Indiana Trust Wealth Management
Investment Advisory Services

by Clayton T. Bill, CFA
Vice President, Director of Investment Advisory Services

  • The U.S. equity market, represented by the S&P 500 index, rose 6% this week.
  • Capital markets, having endured a slog since July, rallied sharply this week. Macro data and the Fed’s decision to hold off on hiking interest rates have sent a signal that the Fed may be finished raising interest rates for this cycle.

Since July, capital markets have been giving the Federal Reserve a wary side-eye. Inflation, while falling, is not yet at the Fed’s preferred target, and employment has been tight. A few weeks ago, futures markets held decent odds for further rate hikes in December and into early 2024.

Inflation has continued to moderate, and now there are growing signs that employment is slowly loosening. Along with anecdotal evidence in the Fed’s regional economic surveys, in which there are fewer and fewer employer complaints about finding people to work, the jobs report on Friday came in a touch soft. That report is adding to a constellation of data pointing to a slowdown in employment.

The Federal Open Market Committee (FOMC), the part of the Fed that makes interest rate decisions, held its November meeting on Wednesday. As expected, the FOMC decided to stand pat on rates. There were a few notable statements from Fed Chair Jerome Powell at his press conference, including this: “The stance of policy is restrictive, meaning that tight policy is putting downward pressure on economic activity and inflation, and the full effects of our tightening have yet to be felt.”

Markets cheered Mr. Powell’s presser. The S&P 500 rallied over 1% as he spoke – a rarity amongst his press conferences – and ended the week up 6%, its best week in a year. Small cap stocks, represented by the Russell 2000 index, were up 7.5%, their best week in two years. Interest rates fell – the thirty-year US Treasury is now off 50 basis points from its high. The average 30-year fixed rate mortgage is now 7.3%, down from over 8%.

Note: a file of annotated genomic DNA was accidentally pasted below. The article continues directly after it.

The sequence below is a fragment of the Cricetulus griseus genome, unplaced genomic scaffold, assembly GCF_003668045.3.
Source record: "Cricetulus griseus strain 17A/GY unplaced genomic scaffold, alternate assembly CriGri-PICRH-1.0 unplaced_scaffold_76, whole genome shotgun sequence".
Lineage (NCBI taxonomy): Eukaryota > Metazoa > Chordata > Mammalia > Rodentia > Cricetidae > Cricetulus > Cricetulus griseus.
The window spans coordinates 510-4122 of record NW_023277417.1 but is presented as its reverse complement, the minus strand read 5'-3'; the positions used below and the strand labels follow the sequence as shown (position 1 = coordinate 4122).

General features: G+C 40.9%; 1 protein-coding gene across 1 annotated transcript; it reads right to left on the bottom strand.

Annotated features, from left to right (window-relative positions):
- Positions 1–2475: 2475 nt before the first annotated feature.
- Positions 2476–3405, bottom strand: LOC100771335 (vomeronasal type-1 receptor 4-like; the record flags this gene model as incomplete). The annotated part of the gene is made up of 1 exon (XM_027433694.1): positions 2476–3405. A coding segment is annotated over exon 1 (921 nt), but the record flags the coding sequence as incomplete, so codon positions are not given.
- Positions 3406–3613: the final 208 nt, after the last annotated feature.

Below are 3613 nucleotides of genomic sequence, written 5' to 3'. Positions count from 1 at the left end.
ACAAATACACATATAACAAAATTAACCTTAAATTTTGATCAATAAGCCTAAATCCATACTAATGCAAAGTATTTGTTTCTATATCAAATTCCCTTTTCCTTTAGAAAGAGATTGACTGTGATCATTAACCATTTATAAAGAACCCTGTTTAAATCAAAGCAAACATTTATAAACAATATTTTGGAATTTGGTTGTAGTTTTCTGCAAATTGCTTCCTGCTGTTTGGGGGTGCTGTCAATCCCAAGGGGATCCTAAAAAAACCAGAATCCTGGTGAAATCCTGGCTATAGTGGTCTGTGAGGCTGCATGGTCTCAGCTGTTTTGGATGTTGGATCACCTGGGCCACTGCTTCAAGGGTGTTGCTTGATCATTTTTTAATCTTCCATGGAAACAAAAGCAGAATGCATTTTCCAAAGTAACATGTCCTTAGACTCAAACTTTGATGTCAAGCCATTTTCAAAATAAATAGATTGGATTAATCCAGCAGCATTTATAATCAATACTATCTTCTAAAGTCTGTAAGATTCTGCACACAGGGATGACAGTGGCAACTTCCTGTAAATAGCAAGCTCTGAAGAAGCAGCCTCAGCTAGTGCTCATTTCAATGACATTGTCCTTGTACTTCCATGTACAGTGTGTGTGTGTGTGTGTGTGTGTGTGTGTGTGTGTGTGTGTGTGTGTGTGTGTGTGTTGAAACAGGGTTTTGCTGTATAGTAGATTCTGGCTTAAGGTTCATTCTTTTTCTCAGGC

This week’s positive market action has the whiff of an “inflection point”. Given the trends in the data, if the Fed believes it is in a restrictive stance, the likelihood of future Fed rate hikes is going down. Now, the market is shifting to decent odds for rate cuts next year. Markets increasingly believe that the Fed rate hike in July 2023 was its last for this cycle.

There is also a broader picture when considering the Fed’s policy decisions in 2024. This week, the financial journalist Conor Sen spoke to the arc of Jerome Powell’s stint as Fed Chair since 2018, when he was appointed by President Trump. Powell led the Fed to cut rates quickly in 2019 as it became apparent that the hikes of 2018 were unnecessary; the Fed sliced rates to zero almost overnight as the COVID pandemic hit the economy in 2020; and Mr. Powell has paid attention to employment and showed a willingness to adopt a flexible inflation target.

Mr. Sen’s point is that Jerome Powell’s predilection has been to move early to minimize the odds of a recession and that rate cuts may come sooner than most believe. While in the past, the Fed has typically begun cutting too late – “by the time the Fed starts cutting, the economy is already heading to a recession” – Mr. Powell has demonstrated that he is willing to move to rate cuts early to avoid such an outcome. This week, markets placed a greater probability of that outlook coming to fruition in 2024.


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